The educational landscape has also seen shifts toward earlier academic rigor and competitiveness, with children being pushed to achieve academic and extracurricular success from a young age. High-stakes testing, homework loads and the push for college readiness can place significant stress on children, emphasizing achievement and performance over exploration and play.

Advertisers often target children with products that are essentially miniaturized versions of adult items, from fashion and beauty products to electronic gadgets. This not only blurs the line between childhood and adulthood but also encourages consumerist values and self-consciousness about image and status from a young age.

Another aspect of adultification is the sexualization of children, where children are portrayed or perceived in a sexual manner through media and advertising. This can lead to inappropriate expectations about appearance and behavior and contribute to body image issues and early sexualization.

The adultification of kids raises several concerns regarding child development and well-being. It can lead to increased stress, anxiety and depression among children, who may feel pressured to meet adult standards without having fully developed the emotional, cognitive or social tools to do so. It can also erode the space for childhood as a unique and protected stage of life, where play, learning and exploration occur freely and naturally.

In a recent book that hasn’t received anywhere near the attention that it deserves, the South Korean–born philosopher and cultural theorist Byung-Chul Han argues that contemporary society has witnessed the decline of many of the rituals that structured the yearly calendar and the weakening of the symbolic structures inherent in ritualistic behavior.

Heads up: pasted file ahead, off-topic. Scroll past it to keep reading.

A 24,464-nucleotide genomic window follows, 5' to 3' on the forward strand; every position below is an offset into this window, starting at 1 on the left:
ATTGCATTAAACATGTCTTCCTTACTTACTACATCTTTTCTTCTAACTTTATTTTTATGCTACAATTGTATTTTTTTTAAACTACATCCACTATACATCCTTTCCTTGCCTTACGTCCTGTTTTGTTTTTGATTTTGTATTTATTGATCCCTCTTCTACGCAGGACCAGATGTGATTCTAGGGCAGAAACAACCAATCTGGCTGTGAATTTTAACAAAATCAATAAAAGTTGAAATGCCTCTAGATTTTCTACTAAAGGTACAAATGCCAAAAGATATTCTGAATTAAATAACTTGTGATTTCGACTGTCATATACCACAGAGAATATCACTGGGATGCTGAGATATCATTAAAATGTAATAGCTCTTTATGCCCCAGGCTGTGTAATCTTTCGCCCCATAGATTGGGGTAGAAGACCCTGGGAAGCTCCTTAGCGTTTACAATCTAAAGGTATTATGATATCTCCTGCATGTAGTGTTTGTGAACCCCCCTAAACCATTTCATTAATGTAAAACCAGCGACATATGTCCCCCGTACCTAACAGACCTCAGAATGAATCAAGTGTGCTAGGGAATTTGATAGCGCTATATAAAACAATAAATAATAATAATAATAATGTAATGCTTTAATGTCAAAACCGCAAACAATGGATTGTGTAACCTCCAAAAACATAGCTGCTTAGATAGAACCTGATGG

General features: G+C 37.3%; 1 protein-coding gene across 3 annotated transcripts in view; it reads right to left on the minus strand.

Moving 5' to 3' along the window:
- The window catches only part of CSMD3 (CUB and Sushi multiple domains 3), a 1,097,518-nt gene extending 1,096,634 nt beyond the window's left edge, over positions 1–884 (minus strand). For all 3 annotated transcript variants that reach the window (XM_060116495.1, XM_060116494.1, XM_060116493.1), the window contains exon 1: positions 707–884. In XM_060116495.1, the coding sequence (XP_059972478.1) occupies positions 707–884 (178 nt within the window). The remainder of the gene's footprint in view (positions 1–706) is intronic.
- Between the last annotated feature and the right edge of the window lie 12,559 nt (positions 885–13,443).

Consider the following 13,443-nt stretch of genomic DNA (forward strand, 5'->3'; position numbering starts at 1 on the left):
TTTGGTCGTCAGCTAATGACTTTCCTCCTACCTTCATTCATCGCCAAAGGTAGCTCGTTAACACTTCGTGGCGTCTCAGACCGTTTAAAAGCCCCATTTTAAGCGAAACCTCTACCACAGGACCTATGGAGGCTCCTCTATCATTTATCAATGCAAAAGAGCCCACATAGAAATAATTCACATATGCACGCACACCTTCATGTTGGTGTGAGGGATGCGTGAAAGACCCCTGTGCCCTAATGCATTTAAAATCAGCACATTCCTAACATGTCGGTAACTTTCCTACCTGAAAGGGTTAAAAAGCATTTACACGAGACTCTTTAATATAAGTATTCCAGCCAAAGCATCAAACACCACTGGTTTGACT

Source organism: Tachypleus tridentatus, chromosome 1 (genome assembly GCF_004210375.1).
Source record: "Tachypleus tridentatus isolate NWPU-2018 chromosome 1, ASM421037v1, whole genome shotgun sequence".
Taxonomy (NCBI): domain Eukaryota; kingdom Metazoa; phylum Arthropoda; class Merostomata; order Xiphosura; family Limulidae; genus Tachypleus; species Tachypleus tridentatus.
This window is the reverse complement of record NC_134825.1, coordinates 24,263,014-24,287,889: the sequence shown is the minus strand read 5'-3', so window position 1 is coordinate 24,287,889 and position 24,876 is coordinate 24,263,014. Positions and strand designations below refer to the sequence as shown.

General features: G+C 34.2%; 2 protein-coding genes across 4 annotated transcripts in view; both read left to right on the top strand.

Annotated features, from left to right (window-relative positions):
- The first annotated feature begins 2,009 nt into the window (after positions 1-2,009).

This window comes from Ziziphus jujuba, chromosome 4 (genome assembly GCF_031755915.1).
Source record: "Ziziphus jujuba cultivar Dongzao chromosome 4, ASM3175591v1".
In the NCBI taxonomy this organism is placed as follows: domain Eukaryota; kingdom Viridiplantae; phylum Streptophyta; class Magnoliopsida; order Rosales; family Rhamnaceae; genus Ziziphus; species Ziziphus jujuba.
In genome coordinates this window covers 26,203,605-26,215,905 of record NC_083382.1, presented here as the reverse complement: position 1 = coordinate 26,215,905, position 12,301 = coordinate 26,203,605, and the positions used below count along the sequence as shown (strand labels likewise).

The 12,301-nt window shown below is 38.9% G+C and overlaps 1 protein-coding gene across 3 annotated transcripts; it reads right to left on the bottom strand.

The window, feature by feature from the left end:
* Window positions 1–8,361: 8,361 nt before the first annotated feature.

In this 2020 study, The Disappearance of Rituals: A Topology of the Present, the author identifies several interconnected societal changes that have driven the decline in traditional rituals and the weakening of community bonds and the shared symbolic meanings that rituals historically promoted.

Market pressures, commodification and commercialization have transformed many rituals into consumer experiences, stripping them of their communal and symbolic essence. Bureaucratization, professionalization, secularization and what Max Weber termed the “disenchantment of the world,” have further eroded the foundations of ritualistic practices, leading to a more individualized and less communally oriented society.

The Disappearance of Rituals doesn’t conform to any existing scholarly model. It’s neither anthropology nor history, linguistics, philosophy or sociology, even though it draws on each of these disciplines. Nietzsche-like in its reliance on aphorisms, it’s suggestive rather than methodical and poetic rather than analytic. Yet it’s the kind of book, like Sigfried Giedion’s Mechanization Takes Command and Norbert Elias’s The Civilizing Process, that leads one to rethink our standard narratives of history and to see our society and era in a fresh light.

As the book suggests, the weakening of rituals and ritualistic behavior has had far-reaching consequences across multiple aspects of life.

It alters how we experience the annual calendar, diminishing the communal and celebratory aspects of seasonal and cultural festivities.

Many coming-of-age rituals, once pivotal for marking the transition to adulthood, have died out, affecting individual identity formation and community bonds.